Making sure your wireless signal is secure
If you’re wireless at home or at work, and don’t have a lock on your wireless network, hackers and piggy backers can use your internet portal, which slows down your connection speed and opens the door to potential malicious attacks.
“Wardriving” is the act of driving around town with a wireless computer to find open connections to people’s unsecured wireless networks.
We drove around a Wilmington apartment complex with Gregory Oldham, a network security consultant, to demonstrate just how easy it is to tap into private systems.
He used a system called net stumbler. Here’s the alarming statistic, we found that at least one third of homes in just this one area were unsecured.
Oldham says a wardriver, or internet thief, who accesses your network could not only use your internet, but could steal personal information stored on your computer. They could also use your computer as a “zombie” to send out spam or malicious software, making you look like the culprit.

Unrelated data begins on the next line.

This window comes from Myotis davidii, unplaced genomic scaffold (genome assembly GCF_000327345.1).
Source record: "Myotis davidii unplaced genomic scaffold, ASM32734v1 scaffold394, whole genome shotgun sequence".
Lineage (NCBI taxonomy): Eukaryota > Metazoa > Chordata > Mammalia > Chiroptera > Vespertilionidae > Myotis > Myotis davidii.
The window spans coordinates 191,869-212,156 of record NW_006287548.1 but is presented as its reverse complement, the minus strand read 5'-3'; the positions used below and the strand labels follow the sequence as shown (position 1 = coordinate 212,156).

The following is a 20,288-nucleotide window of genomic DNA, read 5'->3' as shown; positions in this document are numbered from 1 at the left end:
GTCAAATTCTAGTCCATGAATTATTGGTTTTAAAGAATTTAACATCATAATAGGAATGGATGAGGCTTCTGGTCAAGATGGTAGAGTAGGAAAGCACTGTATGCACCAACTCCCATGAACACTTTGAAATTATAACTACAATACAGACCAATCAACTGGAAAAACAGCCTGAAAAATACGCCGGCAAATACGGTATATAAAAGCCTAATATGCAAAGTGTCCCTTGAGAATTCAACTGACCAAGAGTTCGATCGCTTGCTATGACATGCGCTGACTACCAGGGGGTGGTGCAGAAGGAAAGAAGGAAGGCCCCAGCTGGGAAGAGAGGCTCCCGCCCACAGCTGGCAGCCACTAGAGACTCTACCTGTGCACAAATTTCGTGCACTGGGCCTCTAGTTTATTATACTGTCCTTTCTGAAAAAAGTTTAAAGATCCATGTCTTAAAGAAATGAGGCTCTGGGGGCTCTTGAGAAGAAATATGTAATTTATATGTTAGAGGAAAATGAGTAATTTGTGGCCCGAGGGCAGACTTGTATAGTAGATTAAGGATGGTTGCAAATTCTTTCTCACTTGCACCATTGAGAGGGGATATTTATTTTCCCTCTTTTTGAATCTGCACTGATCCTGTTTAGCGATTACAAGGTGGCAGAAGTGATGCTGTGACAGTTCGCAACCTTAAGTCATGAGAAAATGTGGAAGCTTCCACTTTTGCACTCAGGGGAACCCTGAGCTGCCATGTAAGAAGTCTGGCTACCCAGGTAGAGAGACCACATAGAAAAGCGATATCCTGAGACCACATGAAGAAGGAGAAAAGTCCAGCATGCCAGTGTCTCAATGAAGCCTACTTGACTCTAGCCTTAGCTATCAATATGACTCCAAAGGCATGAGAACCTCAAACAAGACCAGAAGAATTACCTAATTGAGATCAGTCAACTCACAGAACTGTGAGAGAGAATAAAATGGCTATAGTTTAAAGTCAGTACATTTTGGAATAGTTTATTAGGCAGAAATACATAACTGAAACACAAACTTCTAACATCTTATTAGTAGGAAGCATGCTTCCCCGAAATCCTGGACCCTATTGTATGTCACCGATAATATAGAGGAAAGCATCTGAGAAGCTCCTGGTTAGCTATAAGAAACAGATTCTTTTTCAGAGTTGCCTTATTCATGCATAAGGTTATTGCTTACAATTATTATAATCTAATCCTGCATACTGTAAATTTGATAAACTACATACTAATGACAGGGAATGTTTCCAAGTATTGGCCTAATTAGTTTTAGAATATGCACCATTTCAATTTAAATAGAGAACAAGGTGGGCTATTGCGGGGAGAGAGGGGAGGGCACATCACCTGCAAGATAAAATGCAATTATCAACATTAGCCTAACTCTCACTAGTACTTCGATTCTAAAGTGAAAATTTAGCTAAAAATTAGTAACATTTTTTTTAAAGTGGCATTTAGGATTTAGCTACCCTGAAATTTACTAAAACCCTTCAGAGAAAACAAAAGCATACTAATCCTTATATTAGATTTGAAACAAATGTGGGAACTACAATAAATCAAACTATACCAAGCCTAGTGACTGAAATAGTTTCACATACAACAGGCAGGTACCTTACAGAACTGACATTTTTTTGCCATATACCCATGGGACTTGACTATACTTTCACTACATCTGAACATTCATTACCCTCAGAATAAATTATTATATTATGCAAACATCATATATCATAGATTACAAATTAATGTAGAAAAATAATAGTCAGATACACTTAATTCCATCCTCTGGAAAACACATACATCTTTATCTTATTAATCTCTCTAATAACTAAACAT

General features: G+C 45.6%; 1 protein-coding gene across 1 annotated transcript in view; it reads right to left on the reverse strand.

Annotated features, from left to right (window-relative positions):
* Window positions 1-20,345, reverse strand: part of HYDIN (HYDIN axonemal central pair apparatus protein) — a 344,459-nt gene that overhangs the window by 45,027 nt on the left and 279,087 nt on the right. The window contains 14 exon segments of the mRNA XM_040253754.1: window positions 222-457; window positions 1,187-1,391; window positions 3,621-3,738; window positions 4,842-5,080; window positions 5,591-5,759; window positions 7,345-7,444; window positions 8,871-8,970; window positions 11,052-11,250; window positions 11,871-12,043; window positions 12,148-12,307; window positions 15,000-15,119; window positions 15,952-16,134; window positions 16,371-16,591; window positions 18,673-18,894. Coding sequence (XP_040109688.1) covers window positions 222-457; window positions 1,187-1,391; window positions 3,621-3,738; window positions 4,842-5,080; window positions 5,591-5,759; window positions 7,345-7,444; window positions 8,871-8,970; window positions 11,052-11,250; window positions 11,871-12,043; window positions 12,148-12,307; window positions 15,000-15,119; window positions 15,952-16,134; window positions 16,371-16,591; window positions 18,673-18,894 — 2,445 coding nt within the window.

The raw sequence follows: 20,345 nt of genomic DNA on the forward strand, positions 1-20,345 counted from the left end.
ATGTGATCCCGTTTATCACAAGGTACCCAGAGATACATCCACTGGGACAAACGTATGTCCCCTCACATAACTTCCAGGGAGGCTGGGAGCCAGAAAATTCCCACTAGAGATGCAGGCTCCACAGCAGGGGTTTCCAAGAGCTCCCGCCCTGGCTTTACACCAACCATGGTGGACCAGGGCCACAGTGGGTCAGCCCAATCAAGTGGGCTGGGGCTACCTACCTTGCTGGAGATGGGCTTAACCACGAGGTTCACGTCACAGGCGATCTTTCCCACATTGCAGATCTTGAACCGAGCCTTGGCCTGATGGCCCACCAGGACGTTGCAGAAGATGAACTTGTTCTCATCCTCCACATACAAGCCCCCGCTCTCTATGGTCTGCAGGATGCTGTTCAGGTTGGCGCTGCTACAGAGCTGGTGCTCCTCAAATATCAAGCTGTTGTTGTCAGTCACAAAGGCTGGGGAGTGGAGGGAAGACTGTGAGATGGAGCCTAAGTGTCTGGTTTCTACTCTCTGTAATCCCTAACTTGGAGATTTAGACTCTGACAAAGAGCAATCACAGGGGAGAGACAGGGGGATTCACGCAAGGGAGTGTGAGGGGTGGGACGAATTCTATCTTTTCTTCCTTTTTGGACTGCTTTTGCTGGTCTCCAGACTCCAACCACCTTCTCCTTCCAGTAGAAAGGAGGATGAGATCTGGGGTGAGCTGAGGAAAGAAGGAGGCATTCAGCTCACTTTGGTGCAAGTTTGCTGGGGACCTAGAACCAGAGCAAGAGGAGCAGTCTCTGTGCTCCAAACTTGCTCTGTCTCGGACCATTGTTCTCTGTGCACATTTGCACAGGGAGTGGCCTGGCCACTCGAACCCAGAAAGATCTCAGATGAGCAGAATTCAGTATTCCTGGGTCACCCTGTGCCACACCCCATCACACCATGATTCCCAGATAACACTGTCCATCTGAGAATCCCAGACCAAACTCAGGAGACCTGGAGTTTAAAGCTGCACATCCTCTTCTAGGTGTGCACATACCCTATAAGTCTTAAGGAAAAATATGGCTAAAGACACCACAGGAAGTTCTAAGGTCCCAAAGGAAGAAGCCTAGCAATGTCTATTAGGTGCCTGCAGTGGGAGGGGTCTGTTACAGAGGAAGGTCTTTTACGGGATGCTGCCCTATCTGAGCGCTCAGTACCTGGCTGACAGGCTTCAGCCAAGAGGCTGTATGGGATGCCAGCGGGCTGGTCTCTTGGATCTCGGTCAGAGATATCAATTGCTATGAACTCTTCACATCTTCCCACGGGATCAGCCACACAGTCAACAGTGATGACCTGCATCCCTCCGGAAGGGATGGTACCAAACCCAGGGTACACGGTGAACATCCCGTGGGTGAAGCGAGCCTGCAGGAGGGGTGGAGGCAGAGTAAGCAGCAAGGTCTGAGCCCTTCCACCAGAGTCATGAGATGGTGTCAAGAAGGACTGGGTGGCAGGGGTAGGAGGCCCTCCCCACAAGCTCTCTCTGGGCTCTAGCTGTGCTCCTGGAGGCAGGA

“Potentially, if they get infected on their computer, it could spread to your computer, because most network worms are aware that there’s a network connection,” Oldham said.
The instructions as to how to secure your wireless network differ, depending on the brand of your router.
The best way to do so is by referring to the router’s instructions manual or calling the ‘800’-number generally listed on the instructions.
With Netgear, for example, you’ll choose a security option.
“Just put a password, encrypt it, use wireless protection protocol, or the WEP or WPA, or just put something out there that shows that it’s security-enabled, so that people can’t just connect to it, for free.”
You can tell if someone is using your internet connection by doing a little detective work or you can contact Greg Oldham at capefeartech.com.
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